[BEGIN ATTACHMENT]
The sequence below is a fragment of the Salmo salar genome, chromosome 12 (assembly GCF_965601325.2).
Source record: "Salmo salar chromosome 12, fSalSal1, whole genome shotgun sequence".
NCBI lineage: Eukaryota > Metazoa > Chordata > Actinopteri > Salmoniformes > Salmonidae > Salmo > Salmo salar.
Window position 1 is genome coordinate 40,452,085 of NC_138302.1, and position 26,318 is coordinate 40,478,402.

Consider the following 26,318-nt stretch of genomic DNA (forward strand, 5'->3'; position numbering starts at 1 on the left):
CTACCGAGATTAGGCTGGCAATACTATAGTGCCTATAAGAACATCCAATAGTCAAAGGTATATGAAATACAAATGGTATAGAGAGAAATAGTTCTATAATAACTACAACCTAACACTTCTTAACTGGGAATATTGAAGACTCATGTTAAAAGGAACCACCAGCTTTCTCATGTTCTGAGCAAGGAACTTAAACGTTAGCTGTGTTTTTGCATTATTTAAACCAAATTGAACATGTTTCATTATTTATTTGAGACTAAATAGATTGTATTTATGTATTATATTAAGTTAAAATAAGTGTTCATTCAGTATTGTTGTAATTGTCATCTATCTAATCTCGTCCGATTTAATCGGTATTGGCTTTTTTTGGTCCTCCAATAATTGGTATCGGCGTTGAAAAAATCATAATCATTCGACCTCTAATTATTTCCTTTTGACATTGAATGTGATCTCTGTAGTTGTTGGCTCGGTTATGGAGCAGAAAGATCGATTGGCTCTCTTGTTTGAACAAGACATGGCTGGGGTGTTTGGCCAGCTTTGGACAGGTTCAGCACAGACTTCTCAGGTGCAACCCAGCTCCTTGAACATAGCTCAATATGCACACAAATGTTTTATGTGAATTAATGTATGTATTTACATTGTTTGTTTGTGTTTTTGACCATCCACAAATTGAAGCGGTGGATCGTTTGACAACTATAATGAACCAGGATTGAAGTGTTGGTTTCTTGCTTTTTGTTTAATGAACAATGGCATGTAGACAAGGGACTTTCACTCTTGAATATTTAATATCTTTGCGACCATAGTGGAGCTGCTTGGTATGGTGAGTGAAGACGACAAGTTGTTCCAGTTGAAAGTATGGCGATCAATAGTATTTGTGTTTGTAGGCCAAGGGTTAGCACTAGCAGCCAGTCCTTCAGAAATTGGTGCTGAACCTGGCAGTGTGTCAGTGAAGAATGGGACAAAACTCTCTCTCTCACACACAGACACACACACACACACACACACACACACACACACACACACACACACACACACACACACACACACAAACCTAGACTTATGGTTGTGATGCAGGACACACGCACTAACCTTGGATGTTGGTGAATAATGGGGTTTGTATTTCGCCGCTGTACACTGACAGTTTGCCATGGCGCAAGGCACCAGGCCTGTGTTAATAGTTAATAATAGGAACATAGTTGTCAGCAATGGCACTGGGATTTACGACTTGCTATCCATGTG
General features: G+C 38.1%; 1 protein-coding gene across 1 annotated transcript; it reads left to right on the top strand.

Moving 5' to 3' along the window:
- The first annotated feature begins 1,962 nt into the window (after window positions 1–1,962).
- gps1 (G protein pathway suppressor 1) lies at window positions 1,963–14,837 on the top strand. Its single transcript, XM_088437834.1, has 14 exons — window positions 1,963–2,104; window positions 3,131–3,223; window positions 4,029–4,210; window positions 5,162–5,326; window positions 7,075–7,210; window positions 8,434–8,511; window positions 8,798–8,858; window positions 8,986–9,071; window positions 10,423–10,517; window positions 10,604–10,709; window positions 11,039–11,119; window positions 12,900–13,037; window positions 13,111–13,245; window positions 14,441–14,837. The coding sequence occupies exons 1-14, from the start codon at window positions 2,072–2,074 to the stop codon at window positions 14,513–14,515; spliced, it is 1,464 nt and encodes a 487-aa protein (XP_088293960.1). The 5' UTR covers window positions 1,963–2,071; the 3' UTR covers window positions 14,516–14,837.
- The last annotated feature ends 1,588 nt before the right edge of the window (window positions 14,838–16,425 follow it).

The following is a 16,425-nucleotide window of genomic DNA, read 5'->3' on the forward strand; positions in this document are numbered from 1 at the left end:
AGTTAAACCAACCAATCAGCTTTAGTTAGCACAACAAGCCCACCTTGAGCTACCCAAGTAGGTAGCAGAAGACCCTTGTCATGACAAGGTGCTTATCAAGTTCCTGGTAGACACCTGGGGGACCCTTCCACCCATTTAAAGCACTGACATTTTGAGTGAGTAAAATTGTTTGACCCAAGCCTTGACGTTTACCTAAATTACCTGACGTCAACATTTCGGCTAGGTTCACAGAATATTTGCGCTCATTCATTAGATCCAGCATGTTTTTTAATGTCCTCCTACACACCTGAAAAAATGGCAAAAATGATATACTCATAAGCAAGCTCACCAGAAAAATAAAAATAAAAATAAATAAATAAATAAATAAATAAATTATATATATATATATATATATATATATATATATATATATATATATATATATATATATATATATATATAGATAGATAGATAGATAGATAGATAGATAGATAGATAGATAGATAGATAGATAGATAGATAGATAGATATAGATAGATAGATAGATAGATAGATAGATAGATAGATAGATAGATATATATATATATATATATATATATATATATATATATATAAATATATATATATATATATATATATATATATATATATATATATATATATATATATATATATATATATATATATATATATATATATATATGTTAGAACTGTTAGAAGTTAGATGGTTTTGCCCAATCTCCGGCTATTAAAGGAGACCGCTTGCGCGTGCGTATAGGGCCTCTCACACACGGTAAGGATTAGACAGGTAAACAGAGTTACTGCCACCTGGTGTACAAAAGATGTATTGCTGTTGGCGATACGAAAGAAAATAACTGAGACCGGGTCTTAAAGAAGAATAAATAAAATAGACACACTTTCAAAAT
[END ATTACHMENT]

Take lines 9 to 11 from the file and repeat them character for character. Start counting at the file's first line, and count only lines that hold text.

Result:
- The first annotated feature begins 1,962 nt into the window (after window positions 1–1,962).
- gps1 (G protein pathway suppressor 1) lies at window positions 1,963–14,837 on the top strand. Its single transcript, XM_088437834.1, has 14 exons — window positions 1,963–2,104; window positions 3,131–3,223; window positions 4,029–4,210; window positions 5,162–5,326; window positions 7,075–7,210; window positions 8,434–8,511; window positions 8,798–8,858; window positions 8,986–9,071; window positions 10,423–10,517; window positions 10,604–10,709; window positions 11,039–11,119; window positions 12,900–13,037; window positions 13,111–13,245; window positions 14,441–14,837. The coding sequence occupies exons 1-14, from the start codon at window positions 2,072–2,074 to the stop codon at window positions 14,513–14,515; spliced, it is 1,464 nt and encodes a 487-aa protein (XP_088293960.1). The 5' UTR covers window positions 1,963–2,071; the 3' UTR covers window positions 14,516–14,837.
- The last annotated feature ends 1,588 nt before the right edge of the window (window positions 14,838–16,425 follow it).